Eliza sighed. “Says he’ll think of something. Bloody gangsters.”
“Guess I’ll deal with that when it happens,” I said. “I’m already so far in over my head, a few more feet won’t hurt anything.”
“You’d be surprised,” Eliza said. “Just, be careful, Nate…” She leaned in close, like she was about to confess something. “After all, I…”
She was interrupted by one of the elevator doors sliding open. There was Mubashir, of all people. “Oh,” he said, “I am sorry. I am here to do my laundry. Hopefully, I did not interrupt anything.” He quickly hammered the door close button. I noticed that he had no laundry basket.
We both sighed as the elevator doors closed. “Bloody bastard ruined the moment,” Eliza said. “Well, best be getting back up. Don’t want people asking too many questions.” I noticed she didn’t seem to be too happy about that. Maybe she wanted to tell me something a bit more personal.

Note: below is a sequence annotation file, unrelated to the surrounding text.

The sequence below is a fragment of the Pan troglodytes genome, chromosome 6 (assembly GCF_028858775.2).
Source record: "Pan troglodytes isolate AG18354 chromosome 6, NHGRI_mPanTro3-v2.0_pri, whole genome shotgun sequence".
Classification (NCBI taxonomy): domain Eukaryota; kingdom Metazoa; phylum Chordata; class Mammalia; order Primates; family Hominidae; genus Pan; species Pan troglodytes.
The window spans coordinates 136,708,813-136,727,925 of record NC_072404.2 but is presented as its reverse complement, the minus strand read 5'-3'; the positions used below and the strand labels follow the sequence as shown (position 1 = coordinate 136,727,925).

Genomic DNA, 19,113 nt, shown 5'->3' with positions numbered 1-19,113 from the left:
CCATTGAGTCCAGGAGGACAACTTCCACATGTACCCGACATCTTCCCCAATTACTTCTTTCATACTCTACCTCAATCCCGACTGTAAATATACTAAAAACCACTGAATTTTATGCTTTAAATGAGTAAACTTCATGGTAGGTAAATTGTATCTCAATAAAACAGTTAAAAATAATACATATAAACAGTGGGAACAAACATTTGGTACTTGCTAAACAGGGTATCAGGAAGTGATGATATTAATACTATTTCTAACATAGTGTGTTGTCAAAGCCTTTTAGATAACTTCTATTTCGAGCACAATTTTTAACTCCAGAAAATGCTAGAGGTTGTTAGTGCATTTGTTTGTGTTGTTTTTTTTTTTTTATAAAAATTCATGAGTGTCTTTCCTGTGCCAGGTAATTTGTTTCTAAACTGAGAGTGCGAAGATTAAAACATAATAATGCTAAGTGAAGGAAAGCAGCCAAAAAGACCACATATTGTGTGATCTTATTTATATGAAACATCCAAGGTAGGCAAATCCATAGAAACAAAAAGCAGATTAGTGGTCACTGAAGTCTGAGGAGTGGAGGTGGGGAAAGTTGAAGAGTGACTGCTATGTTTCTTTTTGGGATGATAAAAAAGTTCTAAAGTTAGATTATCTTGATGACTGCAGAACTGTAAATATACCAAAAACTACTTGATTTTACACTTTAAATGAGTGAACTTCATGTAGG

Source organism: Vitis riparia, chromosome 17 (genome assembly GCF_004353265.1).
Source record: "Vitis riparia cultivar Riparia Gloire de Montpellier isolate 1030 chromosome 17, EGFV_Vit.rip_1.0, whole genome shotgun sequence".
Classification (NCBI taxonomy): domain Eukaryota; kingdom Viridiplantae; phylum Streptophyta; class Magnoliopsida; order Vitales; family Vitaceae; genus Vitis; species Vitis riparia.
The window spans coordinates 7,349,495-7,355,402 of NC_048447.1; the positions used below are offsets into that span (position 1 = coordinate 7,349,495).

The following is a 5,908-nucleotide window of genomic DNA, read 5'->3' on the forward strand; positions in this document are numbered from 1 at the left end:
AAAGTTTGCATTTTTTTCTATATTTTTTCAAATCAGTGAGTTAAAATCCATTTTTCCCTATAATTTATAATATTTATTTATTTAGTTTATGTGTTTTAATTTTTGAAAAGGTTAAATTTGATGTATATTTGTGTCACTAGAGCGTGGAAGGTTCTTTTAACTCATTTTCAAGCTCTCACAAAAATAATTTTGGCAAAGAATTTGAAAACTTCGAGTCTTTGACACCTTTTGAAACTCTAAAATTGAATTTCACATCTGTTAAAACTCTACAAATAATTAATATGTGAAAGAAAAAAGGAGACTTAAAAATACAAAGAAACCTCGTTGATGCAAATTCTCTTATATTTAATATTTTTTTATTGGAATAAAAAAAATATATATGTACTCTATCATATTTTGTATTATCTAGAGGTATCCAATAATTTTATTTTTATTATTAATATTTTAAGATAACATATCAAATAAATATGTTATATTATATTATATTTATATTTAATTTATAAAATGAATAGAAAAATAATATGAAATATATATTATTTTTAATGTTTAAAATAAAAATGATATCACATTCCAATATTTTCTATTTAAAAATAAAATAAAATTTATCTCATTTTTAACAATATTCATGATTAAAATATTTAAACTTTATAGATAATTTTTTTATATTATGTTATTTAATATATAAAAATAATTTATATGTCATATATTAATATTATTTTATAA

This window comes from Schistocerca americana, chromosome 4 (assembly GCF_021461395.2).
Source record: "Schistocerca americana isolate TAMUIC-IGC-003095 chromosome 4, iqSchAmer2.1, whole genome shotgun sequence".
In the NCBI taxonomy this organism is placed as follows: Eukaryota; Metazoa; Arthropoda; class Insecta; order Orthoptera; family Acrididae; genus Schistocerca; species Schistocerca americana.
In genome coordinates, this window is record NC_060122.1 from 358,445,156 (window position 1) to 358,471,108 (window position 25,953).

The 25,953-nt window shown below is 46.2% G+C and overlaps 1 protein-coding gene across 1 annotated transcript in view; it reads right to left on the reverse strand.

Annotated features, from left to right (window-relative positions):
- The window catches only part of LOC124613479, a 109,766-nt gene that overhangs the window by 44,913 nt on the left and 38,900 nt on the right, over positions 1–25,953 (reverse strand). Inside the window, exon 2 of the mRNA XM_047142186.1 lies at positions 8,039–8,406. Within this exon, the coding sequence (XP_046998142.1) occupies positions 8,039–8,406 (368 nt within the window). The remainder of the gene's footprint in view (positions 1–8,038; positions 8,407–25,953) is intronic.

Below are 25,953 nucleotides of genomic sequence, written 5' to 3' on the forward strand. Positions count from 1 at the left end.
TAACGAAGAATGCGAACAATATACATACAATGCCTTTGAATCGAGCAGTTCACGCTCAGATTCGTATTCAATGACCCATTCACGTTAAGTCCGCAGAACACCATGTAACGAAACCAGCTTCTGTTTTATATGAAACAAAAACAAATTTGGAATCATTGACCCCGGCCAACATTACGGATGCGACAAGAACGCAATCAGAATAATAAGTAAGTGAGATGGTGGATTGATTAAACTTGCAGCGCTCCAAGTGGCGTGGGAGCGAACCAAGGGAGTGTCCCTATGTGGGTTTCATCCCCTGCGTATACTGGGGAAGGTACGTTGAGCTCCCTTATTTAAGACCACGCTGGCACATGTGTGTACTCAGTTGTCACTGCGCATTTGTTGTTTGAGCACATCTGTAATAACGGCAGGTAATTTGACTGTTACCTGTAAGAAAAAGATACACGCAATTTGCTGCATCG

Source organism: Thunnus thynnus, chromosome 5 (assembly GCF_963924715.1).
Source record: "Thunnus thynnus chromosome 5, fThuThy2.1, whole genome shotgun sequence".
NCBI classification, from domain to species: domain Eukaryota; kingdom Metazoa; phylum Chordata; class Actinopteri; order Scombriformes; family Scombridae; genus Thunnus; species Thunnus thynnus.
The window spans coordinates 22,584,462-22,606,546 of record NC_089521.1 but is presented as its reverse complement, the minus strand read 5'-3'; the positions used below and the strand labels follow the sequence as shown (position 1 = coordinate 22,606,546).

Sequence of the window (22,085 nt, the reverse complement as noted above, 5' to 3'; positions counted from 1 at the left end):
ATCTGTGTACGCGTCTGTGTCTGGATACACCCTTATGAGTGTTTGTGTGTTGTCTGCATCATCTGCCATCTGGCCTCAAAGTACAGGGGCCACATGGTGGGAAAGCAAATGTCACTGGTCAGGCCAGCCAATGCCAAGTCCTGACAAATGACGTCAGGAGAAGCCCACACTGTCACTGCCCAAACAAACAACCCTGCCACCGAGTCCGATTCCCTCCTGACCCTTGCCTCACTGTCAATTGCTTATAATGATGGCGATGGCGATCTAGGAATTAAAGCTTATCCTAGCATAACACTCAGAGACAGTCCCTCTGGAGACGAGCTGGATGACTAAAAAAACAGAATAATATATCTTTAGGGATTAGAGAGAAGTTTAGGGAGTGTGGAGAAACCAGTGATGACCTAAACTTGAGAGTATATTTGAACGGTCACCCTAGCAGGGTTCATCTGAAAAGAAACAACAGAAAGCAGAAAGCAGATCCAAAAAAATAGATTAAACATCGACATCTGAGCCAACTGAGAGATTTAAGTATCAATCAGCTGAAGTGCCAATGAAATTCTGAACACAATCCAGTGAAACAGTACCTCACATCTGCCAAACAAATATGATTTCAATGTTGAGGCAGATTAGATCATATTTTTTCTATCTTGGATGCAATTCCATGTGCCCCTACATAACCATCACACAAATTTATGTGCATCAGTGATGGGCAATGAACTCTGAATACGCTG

I considered asking her about it all the way up the stairs. Finally, just as we got up the stairs and were almost to The Drunken Mercenary, I said, “So, Eliza… I got the idea that before Mubashir interrupted us, you were going to…”
“Yeah,” Eliza said, “I was about to cock somethin’ up.” She turned towards me, somewhat sadly, as joyous shouts and raucous laughter drifted out. “Listen Nate,” she said, “the moment’s gone.” She cocked her head in the direction of the celebration. “But this moment sounds fun, don’t it?”
“Sounds good,” I said, opening the door. “Just… tell me when you finally work up the courage, ok?” I kind of had an idea of what she wanted to say, but I didn’t want to guess and get it wrong. Besides, something told me that she wanted to tell me on her own terms.
“Sure,” Eliza said, opening the door, “It… might be a while, though.”
“That’s ok,” I said, holding the door open, “If it’s not something like ‘you’ll die in twenty-four hours, here’s how to stop it,’ take all the time you need.”
She smiled as she stepped through the door. “Thanks, Nate,” she said.